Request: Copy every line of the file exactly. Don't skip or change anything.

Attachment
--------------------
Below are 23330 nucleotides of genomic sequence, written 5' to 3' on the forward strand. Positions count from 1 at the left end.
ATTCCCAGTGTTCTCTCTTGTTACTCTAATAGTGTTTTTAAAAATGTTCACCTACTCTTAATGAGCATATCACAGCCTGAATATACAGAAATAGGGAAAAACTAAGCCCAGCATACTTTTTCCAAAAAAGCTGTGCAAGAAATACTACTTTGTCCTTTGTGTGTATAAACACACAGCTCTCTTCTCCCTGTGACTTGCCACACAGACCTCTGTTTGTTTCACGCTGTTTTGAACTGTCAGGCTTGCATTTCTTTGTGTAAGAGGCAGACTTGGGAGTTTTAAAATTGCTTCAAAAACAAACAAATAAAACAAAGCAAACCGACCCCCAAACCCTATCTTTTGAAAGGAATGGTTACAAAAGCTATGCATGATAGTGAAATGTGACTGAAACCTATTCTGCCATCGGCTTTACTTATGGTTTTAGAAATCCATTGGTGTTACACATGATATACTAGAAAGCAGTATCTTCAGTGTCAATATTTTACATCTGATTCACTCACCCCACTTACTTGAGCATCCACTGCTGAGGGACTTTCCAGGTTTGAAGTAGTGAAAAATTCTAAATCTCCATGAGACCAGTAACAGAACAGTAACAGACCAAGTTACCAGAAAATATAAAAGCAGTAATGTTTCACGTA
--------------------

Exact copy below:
Below are 23330 nucleotides of genomic sequence, written 5' to 3' on the forward strand. Positions count from 1 at the left end.
ATTCCCAGTGTTCTCTCTTGTTACTCTAATAGTGTTTTTAAAAATGTTCACCTACTCTTAATGAGCATATCACAGCCTGAATATACAGAAATAGGGAAAAACTAAGCCCAGCATACTTTTTCCAAAAAAGCTGTGCAAGAAATACTACTTTGTCCTTTGTGTGTATAAACACACAGCTCTCTTCTCCCTGTGACTTGCCACACAGACCTCTGTTTGTTTCACGCTGTTTTGAACTGTCAGGCTTGCATTTCTTTGTGTAAGAGGCAGACTTGGGAGTTTTAAAATTGCTTCAAAAACAAACAAATAAAACAAAGCAAACCGACCCCCAAACCCTATCTTTTGAAAGGAATGGTTACAAAAGCTATGCATGATAGTGAAATGTGACTGAAACCTATTCTGCCATCGGCTTTACTTATGGTTTTAGAAATCCATTGGTGTTACACATGATATACTAGAAAGCAGTATCTTCAGTGTCAATATTTTACATCTGATTCACTCACCCCACTTACTTGAGCATCCACTGCTGAGGGACTTTCCAGGTTTGAAGTAGTGAAAAATTCTAAATCTCCATGAGACCAGTAACAGAACAGTAACAGACCAAGTTACCAGAAAATATAAAAGCAGTAATGTTTCACGTA